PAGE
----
“It’s easy to use and it’s cost-effective during tough economic times,” said McEachern. “In my opinion, if even one student benefits, it’s worth it.” 

Kouyoumdjian also sees it as a tool for student retention.  

Hovig Kouyoumdjian
Hovig Kouyoumdjian

“Mathematics is a foundational subject, and by enriching our students’ practice opportunities, we set them up for success and better equip them for future career endeavours” he said. “This pilot is a stepping stone, and we plan to extend the use of this platform to other math courses. We’ve also received positive feedback from colleagues outside our Faculty, who expressed enthusiasm for implementing WeBWorK at York University, which indicates a growing interest in adopting such powerful open-source platforms in their own courses as well.”  

In addition, noted Gotcheva, the United Nations considers OERs a public good, which aligns well with the York University Academic Plan’s commitment to furthering the United Nations Sustainable Development Goals. 

“The Faculty of Science is committed to OERs,” said Kouyoumdjian. “Our aim is to promote the use of resources that are economically more feasible for our students and flexible enough to be reused, revised, remixed and redistributed. WeBWork aligns with these standards of OERs.” 

Dancing without borders: workshop teaches Chilean dance

National Dance of Chile BANNER

By Elaine Smith

It’s likely that only a small percentage of Toronto residents could show you the steps to the cueca, the national dance of Chile that is performed at festivals and social gatherings, but a group of York University undergraduate students has swelled those ranks.

Department of Dance students in Professor Bridget Cauthery’s Big Dance Small Space course are now familiar with the cueca, thanks to a globally networked learning (GNL) workshop they attended along with students from SUNY Buffalo State in New York this past summer. GNL is an approach to teaching and learning that enables people from different locations worldwide to participate in and collaborate on knowledge-making processes and concrete research projects. It provides cross-cultural opportunities for students who might not have the opportunity to study abroad, a benefit in today’s global economy.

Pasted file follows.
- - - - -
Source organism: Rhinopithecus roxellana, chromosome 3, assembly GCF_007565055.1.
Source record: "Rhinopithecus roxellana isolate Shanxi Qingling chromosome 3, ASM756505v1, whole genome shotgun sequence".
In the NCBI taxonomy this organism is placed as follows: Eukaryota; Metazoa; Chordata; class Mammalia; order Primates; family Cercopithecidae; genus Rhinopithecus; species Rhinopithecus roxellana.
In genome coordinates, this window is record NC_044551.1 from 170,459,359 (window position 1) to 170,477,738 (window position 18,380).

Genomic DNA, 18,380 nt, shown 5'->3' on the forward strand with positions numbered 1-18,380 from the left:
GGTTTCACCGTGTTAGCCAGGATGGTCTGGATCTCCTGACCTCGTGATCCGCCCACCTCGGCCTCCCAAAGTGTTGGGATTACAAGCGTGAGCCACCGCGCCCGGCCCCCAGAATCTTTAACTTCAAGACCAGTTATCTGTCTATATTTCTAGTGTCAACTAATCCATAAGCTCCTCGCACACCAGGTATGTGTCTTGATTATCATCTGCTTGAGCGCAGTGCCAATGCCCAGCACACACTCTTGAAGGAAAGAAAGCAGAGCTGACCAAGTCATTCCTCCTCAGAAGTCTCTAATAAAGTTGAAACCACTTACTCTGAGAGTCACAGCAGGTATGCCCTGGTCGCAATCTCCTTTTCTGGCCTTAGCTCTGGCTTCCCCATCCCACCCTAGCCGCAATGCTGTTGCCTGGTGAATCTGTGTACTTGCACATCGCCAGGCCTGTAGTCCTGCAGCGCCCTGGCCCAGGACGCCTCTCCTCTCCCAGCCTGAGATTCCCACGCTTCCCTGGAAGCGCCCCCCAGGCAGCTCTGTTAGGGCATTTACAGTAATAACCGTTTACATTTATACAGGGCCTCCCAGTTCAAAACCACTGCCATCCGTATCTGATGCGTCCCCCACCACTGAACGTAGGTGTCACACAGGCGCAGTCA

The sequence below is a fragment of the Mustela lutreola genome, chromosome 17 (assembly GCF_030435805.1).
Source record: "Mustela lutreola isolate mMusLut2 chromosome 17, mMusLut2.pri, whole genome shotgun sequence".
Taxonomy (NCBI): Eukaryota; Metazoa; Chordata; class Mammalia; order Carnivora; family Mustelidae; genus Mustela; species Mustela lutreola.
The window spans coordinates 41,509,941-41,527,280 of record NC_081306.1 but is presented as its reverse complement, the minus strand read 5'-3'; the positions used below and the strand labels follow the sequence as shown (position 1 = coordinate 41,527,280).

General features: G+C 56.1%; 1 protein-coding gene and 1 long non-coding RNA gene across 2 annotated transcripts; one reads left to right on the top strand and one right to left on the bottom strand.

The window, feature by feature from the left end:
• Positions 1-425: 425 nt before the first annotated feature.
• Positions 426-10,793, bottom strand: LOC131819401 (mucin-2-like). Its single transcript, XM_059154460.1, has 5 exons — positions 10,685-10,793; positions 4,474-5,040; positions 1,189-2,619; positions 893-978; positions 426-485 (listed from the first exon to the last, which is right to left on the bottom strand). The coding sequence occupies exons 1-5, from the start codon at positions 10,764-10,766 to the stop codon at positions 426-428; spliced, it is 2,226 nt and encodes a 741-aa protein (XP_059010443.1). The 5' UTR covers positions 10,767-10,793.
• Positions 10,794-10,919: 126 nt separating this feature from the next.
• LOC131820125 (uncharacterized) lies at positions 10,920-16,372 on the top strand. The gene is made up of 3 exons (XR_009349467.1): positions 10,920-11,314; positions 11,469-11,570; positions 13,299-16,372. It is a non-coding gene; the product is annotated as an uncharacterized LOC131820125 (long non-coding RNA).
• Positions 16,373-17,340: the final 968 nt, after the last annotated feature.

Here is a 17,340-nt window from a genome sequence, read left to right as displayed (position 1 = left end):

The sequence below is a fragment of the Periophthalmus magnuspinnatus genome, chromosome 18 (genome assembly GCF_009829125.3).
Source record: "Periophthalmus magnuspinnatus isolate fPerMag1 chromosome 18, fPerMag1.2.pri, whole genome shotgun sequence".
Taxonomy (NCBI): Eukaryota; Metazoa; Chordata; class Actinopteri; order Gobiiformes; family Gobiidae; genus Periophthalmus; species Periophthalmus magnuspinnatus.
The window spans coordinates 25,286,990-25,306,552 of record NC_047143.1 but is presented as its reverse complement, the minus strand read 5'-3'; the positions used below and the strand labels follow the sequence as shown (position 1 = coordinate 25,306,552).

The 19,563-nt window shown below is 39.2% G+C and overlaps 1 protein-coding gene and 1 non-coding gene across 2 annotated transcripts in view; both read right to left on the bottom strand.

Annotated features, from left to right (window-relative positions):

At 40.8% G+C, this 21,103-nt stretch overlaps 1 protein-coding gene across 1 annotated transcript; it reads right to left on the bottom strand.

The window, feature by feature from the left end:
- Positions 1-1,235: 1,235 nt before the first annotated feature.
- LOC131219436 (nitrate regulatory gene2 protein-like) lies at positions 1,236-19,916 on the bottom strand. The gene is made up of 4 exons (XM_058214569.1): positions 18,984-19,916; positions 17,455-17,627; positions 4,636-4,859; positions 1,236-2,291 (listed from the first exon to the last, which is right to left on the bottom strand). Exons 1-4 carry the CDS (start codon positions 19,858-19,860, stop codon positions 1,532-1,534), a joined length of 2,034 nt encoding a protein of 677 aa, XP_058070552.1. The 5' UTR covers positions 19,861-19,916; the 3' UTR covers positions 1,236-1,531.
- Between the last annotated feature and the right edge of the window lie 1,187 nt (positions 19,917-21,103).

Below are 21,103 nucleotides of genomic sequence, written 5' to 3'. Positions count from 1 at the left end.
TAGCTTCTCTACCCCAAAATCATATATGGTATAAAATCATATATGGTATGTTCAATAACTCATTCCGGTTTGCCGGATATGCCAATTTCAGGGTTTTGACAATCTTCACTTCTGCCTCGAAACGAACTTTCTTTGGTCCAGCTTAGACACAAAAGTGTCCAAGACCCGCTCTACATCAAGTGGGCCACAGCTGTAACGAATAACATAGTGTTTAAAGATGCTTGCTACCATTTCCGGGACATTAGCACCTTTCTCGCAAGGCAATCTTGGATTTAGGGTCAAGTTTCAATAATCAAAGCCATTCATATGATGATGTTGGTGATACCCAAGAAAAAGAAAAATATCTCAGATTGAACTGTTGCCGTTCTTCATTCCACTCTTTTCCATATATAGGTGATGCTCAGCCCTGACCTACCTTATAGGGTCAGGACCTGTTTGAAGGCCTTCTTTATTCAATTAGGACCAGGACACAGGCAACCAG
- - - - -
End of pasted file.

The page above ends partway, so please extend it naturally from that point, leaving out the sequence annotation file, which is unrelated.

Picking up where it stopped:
“The GNL exercise grew out of a connection I made with Joy Guarino, a dance professor at SUNY Buffalo State,” said Cauthery. “We both taught similar courses for non-majors that focused on the globalization of dance and the recognition of cultural dance practices within our own diasporic families and communities.”

Guarino was a proponent of GNL, and the pair discussed bringing their students together online. They had a few brainstorming meetings and decided to offer their students a workshop in cueca, since Cauthery had a teaching assistant from Chile, Sebastián Oreamuno, who was versed in in the dance.

The course was developed during the pandemic and has been taught online, so the workshop this past year brought the York students together in the studio on campus for the first time, along with Oreamuno, a PhD candidate in dance. The students from SUNY gathered in the Student Union on the Buffalo campus and participated via Zoom.

“There was a bit of a learning curve,” said Oreamuno, who simplified the steps for the workshop. “The dance is performed in 6/8 time, which isn’t a musical signature that’s prevalent in western dance.”

First, he had them listen to the rhythm of the dance and asked them to clap it. Next came the steps, done to a pulse rhythm. He worked with the students on a 30-second sequence of seven steps based on the rhythm. At the end of the 45-minute session, everyone performed it together.